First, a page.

How a face mask can help protect against COVID-19

After the coronavirus epidemic started in China, the government required everyone to wear masks in public areas. At first I was a bit dubious about this practice...how was a flimsy surgical mask supposed to protect me against this virus? All it seemed to be good for was reminding me that I had garlic for lunch and fogging up my glasses. 🧄🤓


But, as more people started talking about masks, I realized that wearing a mask wasn't just to protect myself from other people; it was to protect other people from me.


We now know that up to 25% of infected people may be asymptomatic and these people can still unknowingly spread the virus with their saliva. Wearing masks helps catch infected droplets so that it does not disperse into the air or onto surfaces that other people might touch.


There is also a psychological benefit from wearing a mask: it shows that we're all in this together and prevents sick people from being stigmatized for wearing a mask.


There are different types of masks and you should choose the type most suited to your circumstance:

N95 masks (aka N95 respirator)


This type of mask helps to protect you against infected people. These masks are made with a filter (typically non-woven material) that meets the N95 NIOSH (National Institute for Occupational Safety and Health) air filtration rating, meaning that it filters at least 95% of airborne particles (down to 0.3microns). N95 is the certification in the US; other countries may have different names for the same type of filter (e.g. KN95 in China).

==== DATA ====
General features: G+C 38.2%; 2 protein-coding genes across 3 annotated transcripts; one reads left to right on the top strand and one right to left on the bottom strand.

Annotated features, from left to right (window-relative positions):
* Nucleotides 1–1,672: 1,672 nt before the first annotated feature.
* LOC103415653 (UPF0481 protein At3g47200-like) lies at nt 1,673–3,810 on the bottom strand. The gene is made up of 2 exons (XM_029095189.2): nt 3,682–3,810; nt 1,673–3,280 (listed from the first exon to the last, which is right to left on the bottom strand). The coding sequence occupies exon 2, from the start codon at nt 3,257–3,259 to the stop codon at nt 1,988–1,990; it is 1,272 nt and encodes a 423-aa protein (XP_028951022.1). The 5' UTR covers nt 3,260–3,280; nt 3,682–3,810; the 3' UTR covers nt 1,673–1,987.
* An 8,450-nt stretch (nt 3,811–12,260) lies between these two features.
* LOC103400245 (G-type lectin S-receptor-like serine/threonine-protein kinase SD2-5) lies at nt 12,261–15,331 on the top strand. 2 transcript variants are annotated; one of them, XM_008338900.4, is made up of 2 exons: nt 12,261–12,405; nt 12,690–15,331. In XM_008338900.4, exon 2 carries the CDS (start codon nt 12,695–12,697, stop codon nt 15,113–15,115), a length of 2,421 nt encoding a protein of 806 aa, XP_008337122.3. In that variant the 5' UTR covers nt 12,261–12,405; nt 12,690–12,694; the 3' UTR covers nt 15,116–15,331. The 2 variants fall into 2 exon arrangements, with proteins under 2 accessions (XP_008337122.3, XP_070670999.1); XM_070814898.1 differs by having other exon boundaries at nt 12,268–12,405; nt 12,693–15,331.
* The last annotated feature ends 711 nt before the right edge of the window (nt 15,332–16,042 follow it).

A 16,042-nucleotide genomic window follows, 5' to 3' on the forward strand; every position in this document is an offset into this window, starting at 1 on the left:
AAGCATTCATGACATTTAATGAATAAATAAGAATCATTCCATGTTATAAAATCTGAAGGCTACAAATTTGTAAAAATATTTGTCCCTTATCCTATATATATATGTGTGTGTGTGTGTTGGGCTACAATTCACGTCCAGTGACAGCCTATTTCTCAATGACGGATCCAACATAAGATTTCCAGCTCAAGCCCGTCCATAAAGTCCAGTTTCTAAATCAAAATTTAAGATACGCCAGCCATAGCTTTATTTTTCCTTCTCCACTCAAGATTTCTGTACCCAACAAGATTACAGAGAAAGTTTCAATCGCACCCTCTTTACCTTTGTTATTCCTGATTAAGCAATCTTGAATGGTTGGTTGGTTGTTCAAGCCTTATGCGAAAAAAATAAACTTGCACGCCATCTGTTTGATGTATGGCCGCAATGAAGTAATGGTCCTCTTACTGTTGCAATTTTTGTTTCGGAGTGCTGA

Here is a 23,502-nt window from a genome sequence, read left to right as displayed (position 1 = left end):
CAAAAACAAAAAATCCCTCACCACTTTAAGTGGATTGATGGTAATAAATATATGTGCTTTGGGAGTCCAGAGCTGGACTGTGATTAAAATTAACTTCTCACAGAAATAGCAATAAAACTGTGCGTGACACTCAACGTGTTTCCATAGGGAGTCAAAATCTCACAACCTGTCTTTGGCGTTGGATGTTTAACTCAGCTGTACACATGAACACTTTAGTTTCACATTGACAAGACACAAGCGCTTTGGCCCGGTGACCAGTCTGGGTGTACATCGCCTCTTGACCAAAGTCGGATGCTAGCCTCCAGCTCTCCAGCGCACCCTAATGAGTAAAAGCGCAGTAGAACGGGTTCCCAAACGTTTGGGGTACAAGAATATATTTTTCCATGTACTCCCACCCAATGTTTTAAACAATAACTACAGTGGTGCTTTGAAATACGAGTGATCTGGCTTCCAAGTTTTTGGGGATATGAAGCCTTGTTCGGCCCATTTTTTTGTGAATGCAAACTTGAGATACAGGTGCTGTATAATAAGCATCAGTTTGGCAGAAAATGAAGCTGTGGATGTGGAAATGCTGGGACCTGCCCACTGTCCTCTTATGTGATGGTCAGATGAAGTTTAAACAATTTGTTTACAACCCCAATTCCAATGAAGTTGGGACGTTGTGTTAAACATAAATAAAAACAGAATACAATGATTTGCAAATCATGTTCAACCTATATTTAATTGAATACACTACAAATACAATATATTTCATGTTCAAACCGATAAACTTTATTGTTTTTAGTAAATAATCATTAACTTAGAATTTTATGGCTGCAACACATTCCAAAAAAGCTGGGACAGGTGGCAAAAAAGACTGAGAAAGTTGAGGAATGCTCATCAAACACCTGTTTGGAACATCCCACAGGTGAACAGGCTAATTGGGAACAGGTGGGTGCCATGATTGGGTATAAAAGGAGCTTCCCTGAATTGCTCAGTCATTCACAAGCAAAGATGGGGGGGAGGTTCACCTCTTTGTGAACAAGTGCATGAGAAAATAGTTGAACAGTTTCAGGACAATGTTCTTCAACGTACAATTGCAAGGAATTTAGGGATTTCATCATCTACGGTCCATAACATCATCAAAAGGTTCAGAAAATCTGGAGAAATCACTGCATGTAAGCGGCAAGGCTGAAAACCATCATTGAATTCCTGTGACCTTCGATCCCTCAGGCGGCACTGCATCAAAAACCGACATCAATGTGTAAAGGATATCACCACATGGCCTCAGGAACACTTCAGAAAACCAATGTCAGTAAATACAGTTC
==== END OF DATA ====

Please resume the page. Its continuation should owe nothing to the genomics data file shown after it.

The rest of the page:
These masks need to be tightly fitted to your face so that the air you're breathing in is the air that has gone through the filtration material of the mask (and not through large cracks/gaps between your face and the mask). If the mask does not fit your face well enough, you could have too many gaps and that would render the mask useless.


These types of masks should be worn by medical staff or workers that have a high chance of being exposed to the virus, and by the people most vulnerable to COVID-19 (e.g. the elderly, people with underlying medical conditions). N95 masks are meant to be disposable, especially if the wearer has been in contact with infected (or suspected) patients. The recommended maximum (continuous) wear time is 8 hours per mask.


Surgical masks (aka Single Use Face Masks)

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